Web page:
I was asked to make some falafel patties for a luncheon and I have the ingredients and have looked at recipes. I was just wondering, if you have made them and they came out good what should I be doing to insure success? And can I bake them in the oven, or do they have to be deep fried? Thank you.
I have had not much luck in the oven or shallow-frying them trying to replicate street-vendor-style falafel balls – they crumble too easy to be shallow-fried and they aren’t the same texturally or in flavor when oven-baked. Best to consider these products a separate entity.
If you know enough about deep-frying, and have the space and time to cook larger quantities of food, you should do that. I believe the guys in the street carts and the tiny store fronts only cook a few falafel balls at a time – using oil at the right temperature which has certainly been well broken-in by the time your order is up. This doesn’t seem the way to go for a luncheon.
That said, patties are absolutely tasty when baked in the oven – after all, just look at the ingredients – if not the same as street-style deep-fried balls, and maybe by coating with fat, pre-heating their cores, and going with a high oven temperature you could make them really stellar.
In my experience, shallow-frying works better for patties than for balls. I’ve always liked that shape better, so shallow-frying it’s been.
To avoid having to serve falafel crumble, consider choosing a recipe that contains a binder (eggs or flour), and fry a test patty to check seasoning, texture etc. One of my favourite tried and true recipes also contains couscous or bulgur wheat.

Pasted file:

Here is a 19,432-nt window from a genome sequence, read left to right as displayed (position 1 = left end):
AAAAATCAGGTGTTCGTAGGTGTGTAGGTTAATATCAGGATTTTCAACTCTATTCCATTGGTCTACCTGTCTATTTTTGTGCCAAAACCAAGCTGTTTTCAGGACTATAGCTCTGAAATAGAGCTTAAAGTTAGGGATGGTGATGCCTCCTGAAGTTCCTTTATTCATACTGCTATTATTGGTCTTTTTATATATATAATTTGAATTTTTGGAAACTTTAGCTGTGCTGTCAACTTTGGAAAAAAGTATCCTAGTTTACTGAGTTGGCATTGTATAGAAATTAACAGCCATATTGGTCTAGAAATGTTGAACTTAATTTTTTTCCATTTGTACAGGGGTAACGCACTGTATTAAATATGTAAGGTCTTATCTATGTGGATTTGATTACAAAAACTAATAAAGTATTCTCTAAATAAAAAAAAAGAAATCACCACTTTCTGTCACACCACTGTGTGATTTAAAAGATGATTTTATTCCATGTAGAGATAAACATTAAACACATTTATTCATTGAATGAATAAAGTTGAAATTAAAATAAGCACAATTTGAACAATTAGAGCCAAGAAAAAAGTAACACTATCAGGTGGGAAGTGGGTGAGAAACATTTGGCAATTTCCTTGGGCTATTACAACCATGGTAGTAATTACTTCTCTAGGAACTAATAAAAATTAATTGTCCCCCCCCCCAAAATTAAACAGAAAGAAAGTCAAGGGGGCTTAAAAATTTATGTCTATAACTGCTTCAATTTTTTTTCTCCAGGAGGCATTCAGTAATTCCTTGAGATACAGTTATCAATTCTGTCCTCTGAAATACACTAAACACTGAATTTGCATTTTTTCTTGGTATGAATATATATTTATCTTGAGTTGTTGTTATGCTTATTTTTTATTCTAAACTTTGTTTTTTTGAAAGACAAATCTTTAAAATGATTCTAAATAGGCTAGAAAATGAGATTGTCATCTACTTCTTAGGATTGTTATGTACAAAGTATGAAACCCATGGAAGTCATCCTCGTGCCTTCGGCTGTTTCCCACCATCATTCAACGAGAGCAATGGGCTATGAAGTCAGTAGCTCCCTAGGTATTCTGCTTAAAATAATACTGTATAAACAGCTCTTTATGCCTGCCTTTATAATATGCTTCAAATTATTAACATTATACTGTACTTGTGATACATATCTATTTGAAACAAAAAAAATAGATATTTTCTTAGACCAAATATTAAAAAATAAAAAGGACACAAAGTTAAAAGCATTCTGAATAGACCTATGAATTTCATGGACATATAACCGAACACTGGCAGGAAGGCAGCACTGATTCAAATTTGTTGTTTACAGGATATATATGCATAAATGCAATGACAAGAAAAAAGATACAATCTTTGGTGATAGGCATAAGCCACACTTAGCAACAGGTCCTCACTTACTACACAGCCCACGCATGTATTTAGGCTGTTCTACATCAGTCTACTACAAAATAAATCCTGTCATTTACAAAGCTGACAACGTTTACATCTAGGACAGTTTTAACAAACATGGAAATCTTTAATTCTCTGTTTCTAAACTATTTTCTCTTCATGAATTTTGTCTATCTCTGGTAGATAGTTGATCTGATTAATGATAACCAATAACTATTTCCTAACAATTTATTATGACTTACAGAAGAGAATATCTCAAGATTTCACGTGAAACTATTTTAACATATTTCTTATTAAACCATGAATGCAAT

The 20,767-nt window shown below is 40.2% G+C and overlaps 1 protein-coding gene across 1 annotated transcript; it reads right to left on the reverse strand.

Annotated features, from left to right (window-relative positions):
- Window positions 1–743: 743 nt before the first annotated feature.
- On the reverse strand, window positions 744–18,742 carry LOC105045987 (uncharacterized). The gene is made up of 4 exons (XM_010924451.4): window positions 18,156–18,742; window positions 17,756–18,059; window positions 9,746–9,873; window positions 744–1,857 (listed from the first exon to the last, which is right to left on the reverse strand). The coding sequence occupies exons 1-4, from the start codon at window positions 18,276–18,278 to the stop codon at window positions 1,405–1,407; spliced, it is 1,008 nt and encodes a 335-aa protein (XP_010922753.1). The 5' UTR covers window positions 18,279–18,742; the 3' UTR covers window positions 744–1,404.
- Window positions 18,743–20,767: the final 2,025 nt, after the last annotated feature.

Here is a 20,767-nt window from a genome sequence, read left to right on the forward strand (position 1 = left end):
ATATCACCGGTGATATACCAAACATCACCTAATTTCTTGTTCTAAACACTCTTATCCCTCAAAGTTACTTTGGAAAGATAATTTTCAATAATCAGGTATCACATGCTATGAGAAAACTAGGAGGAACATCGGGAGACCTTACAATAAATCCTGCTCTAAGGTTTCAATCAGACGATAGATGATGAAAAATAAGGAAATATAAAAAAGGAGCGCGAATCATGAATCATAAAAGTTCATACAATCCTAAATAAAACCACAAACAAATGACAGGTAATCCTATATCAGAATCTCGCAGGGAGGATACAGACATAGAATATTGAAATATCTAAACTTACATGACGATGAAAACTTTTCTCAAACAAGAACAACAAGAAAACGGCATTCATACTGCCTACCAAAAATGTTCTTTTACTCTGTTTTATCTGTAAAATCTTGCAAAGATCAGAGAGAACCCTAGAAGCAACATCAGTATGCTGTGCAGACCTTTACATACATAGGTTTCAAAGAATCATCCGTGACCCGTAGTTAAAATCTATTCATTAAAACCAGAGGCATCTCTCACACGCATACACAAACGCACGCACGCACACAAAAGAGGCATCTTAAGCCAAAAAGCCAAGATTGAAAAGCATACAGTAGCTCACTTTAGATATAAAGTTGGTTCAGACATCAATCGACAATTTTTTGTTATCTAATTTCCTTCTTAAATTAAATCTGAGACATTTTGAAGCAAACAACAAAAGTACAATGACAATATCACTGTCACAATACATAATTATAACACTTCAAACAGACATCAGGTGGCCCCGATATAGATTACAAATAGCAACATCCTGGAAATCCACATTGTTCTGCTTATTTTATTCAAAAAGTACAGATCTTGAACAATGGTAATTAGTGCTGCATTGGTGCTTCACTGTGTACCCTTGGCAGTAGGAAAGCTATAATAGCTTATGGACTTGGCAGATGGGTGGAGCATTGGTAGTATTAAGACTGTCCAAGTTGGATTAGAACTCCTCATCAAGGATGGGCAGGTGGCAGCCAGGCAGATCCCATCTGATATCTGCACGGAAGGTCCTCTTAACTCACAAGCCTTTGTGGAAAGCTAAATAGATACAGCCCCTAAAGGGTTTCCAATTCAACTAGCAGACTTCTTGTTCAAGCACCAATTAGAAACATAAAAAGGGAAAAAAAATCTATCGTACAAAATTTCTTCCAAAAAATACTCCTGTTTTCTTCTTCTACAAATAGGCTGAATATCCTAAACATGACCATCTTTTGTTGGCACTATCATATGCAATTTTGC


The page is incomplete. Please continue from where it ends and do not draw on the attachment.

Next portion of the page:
Well, I made a test recipe with egg white, a bit of flour, and baking powder thrown in with the chickpeas, onion and garlic. Made little patties and shallow fried in 1/2" oil. They held together pretty well and tasted good. But the kitchen - what a mess! I guess it’s one of those things like Chinese food that you’re better off buying from a restaurant! I’m going to try oven baking the little I have left over tomorrow.
It’s been about 20 years, but the best falafel I ever had was home-made from a recipe in the Moosewood cookbook. It didn’t look anything like Greek restaurant falafel, it was in chickpea-colored patties which I believe were fried in a little oil.
The pita and tzatziki sauce were homemade too, so that probably helped. One of the best meals I ever had, ever.
ETA: link to recipe added. I’m not positive it’s the same recipe, but that’s what the blog said, so…proceed with caution.
Whenever I make falafel, I use a mix. The best one is this Lebanese brand which I can’t call to mind at the moment. I’ve also used Near East brand. The key, in any case, is to get the oil hot, hot, hot. If it’s not hot enough, the falafel just comes to pieces and makes an unholy mess. And it takes a surprisingly long time to get the oil up to temperature. The falafel should cook really quickly – just a minute or two to a side.
I think lots of the particulars, and culinary uniqueness depends on the Nationality or clloquialism of the Falafel. It depends where you are on the Mediterranean, in the Middle East, Dearborn, U.S.A., Toronto, Canada… or NY, NY. Jewish, Lebanese, or Syrian… Maybe even Indian… because there are garbanzo cake iterations in Indian Cuisine.
Paging Bill O’Reilly…